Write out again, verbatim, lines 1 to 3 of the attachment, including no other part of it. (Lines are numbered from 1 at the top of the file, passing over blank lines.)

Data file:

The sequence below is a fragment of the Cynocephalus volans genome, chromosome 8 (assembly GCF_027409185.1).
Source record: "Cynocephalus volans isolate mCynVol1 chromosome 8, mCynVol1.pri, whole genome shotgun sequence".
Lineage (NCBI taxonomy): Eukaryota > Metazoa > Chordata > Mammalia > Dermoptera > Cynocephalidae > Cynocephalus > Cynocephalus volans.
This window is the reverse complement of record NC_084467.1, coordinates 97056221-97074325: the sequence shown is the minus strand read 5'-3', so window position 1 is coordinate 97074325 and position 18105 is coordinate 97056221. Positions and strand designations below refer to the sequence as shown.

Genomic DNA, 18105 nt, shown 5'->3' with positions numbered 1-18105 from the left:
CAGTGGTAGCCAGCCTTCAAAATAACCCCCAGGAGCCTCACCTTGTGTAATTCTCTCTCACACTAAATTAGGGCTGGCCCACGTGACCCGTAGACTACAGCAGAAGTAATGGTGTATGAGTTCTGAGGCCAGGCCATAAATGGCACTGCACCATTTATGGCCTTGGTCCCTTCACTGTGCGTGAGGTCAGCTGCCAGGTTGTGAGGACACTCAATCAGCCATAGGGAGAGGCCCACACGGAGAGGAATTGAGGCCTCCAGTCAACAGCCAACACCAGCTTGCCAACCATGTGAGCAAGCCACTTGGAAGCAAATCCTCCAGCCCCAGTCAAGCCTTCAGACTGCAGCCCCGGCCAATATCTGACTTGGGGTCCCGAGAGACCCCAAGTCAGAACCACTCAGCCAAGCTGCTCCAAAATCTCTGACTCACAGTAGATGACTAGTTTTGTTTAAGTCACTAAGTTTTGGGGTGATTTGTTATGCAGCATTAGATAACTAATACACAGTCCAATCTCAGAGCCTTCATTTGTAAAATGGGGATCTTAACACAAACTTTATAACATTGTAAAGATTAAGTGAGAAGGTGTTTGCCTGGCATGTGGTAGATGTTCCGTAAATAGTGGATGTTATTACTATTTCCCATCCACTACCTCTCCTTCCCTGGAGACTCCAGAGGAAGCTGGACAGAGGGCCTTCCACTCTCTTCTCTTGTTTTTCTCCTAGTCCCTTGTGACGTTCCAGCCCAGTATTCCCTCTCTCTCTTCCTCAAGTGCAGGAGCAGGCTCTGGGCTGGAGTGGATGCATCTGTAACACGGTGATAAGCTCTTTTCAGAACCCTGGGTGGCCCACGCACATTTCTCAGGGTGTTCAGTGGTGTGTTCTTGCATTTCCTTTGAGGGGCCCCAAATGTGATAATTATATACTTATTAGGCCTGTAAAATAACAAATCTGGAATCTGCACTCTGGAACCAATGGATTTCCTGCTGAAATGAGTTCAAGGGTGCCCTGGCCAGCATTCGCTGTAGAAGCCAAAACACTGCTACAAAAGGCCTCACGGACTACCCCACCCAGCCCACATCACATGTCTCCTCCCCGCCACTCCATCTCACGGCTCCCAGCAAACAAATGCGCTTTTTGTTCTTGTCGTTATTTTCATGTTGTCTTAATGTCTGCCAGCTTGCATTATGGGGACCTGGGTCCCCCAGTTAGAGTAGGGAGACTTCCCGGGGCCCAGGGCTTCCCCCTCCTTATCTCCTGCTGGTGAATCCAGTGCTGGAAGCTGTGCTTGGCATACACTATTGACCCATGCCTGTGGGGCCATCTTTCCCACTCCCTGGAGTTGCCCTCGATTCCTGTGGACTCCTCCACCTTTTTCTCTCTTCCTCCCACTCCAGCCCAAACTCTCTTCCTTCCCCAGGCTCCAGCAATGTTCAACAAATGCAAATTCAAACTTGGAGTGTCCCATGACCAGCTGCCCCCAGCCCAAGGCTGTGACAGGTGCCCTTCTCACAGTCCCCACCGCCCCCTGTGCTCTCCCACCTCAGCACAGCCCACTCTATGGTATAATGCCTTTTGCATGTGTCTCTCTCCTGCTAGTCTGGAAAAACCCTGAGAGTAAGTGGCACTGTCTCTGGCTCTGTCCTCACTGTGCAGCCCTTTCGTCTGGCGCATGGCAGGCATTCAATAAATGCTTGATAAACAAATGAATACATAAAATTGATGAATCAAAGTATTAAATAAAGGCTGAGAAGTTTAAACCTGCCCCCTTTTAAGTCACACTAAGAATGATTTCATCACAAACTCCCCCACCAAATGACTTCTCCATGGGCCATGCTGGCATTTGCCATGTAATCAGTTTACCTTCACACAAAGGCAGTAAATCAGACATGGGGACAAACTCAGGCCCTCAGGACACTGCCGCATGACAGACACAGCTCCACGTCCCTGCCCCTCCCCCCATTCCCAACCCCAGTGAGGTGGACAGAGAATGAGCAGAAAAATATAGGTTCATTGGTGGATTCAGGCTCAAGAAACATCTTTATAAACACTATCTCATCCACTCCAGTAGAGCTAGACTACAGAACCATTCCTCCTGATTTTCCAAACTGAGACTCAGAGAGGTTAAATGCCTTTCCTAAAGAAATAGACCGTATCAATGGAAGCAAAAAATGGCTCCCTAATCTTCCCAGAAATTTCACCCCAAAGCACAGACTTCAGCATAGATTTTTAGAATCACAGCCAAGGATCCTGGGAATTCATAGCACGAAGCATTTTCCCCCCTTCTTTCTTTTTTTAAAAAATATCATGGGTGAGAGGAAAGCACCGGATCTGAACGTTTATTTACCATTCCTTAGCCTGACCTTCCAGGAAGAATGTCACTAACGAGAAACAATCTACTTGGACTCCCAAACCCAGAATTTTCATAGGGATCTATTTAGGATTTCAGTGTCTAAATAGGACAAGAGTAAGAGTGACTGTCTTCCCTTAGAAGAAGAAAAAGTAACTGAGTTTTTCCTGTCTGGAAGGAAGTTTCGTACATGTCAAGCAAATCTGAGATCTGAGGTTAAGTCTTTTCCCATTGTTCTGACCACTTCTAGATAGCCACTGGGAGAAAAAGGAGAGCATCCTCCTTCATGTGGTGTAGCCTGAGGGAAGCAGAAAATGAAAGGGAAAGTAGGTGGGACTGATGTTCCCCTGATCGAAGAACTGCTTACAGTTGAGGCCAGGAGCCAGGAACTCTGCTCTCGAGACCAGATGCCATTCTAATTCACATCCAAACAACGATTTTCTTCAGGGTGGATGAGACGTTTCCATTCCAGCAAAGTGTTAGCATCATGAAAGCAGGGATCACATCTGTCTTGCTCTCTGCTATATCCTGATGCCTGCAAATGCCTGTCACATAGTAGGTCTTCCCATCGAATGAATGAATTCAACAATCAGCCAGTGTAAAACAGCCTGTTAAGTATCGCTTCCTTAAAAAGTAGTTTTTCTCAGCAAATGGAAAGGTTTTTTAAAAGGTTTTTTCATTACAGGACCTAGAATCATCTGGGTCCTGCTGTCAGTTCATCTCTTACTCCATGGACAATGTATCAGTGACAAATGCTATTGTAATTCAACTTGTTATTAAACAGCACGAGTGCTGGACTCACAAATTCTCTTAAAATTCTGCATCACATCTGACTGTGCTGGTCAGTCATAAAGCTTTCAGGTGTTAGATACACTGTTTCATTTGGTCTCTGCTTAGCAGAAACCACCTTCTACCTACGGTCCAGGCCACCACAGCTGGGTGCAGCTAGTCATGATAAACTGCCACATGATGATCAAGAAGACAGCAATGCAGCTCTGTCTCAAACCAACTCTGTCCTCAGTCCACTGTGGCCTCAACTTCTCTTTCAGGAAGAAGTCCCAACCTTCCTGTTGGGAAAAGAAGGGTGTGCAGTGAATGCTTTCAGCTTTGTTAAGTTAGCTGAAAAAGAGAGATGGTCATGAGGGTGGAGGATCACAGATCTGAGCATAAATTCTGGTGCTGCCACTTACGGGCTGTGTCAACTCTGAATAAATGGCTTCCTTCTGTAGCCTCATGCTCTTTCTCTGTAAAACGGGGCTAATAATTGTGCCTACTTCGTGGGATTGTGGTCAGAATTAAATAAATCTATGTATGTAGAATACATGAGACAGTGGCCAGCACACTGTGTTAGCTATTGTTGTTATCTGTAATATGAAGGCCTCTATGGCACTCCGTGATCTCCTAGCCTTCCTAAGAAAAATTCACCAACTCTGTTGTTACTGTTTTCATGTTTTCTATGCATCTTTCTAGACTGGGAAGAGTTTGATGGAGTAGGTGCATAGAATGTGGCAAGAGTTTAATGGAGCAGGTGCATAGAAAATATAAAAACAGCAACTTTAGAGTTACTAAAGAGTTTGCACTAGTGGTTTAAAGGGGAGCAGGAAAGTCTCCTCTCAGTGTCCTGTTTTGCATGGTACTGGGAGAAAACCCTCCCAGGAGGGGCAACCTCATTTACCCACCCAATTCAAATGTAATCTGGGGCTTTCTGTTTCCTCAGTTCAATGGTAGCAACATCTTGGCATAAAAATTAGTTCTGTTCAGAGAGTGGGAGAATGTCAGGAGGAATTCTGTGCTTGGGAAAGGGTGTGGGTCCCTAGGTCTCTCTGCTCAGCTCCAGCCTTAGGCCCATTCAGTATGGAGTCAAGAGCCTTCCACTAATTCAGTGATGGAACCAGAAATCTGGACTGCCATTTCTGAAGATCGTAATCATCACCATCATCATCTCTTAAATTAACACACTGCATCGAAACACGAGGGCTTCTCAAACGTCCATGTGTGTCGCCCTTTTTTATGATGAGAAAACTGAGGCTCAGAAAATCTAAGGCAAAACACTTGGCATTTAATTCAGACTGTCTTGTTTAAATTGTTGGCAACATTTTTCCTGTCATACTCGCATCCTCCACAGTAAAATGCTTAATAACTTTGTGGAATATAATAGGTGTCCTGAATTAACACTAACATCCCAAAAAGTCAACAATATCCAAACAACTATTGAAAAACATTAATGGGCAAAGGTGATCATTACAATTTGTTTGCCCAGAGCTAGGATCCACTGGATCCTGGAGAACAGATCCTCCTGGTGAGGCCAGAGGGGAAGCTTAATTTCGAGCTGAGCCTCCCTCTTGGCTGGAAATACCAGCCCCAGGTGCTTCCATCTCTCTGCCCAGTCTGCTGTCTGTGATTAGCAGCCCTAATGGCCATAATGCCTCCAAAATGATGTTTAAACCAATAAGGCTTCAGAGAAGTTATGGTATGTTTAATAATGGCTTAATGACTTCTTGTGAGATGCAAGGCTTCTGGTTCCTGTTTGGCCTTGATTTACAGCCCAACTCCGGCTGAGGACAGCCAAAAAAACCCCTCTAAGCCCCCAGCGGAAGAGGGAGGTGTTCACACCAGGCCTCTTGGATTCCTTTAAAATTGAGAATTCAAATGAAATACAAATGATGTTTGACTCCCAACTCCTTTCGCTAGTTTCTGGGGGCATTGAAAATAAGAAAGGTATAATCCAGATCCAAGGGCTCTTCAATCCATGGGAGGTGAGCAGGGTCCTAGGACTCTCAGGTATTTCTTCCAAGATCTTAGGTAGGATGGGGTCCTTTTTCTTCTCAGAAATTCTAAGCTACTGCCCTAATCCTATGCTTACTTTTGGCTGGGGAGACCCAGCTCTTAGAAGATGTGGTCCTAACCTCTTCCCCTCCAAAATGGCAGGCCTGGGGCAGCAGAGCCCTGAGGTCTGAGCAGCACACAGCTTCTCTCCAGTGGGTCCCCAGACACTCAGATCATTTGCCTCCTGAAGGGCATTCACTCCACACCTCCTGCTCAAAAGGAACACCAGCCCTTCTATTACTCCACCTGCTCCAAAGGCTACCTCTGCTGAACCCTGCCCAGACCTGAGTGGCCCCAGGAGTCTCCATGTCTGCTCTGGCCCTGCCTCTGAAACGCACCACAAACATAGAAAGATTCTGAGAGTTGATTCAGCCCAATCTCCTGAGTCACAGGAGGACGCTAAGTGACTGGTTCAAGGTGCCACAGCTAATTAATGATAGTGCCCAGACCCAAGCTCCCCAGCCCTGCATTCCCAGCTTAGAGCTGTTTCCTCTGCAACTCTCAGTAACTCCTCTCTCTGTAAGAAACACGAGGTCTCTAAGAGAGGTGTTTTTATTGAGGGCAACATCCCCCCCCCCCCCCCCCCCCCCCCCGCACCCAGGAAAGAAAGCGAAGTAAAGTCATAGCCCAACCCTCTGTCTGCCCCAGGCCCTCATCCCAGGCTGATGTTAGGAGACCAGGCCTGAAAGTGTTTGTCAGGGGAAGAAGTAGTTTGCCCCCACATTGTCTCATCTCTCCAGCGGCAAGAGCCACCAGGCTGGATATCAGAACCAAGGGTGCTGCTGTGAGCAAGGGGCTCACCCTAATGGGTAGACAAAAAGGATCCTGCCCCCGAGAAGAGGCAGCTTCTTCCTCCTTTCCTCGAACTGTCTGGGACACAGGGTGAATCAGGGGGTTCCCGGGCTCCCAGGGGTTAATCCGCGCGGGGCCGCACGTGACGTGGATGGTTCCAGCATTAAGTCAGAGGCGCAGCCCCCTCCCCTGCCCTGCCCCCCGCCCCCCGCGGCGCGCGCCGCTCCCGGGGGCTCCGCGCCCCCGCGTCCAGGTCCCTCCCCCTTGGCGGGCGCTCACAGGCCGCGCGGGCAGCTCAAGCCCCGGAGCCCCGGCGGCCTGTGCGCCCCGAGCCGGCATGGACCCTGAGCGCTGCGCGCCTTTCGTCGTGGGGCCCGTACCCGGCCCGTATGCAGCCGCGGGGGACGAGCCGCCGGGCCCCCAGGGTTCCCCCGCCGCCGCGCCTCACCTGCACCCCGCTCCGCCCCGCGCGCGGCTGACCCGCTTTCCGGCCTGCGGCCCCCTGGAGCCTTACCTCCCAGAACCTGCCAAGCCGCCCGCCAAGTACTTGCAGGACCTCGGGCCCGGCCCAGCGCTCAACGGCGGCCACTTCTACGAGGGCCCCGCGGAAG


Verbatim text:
The sequence below is a fragment of the Cynocephalus volans genome, chromosome 8 (assembly GCF_027409185.1).
Source record: "Cynocephalus volans isolate mCynVol1 chromosome 8, mCynVol1.pri, whole genome shotgun sequence".
Lineage (NCBI taxonomy): Eukaryota > Metazoa > Chordata > Mammalia > Dermoptera > Cynocephalidae > Cynocephalus > Cynocephalus volans.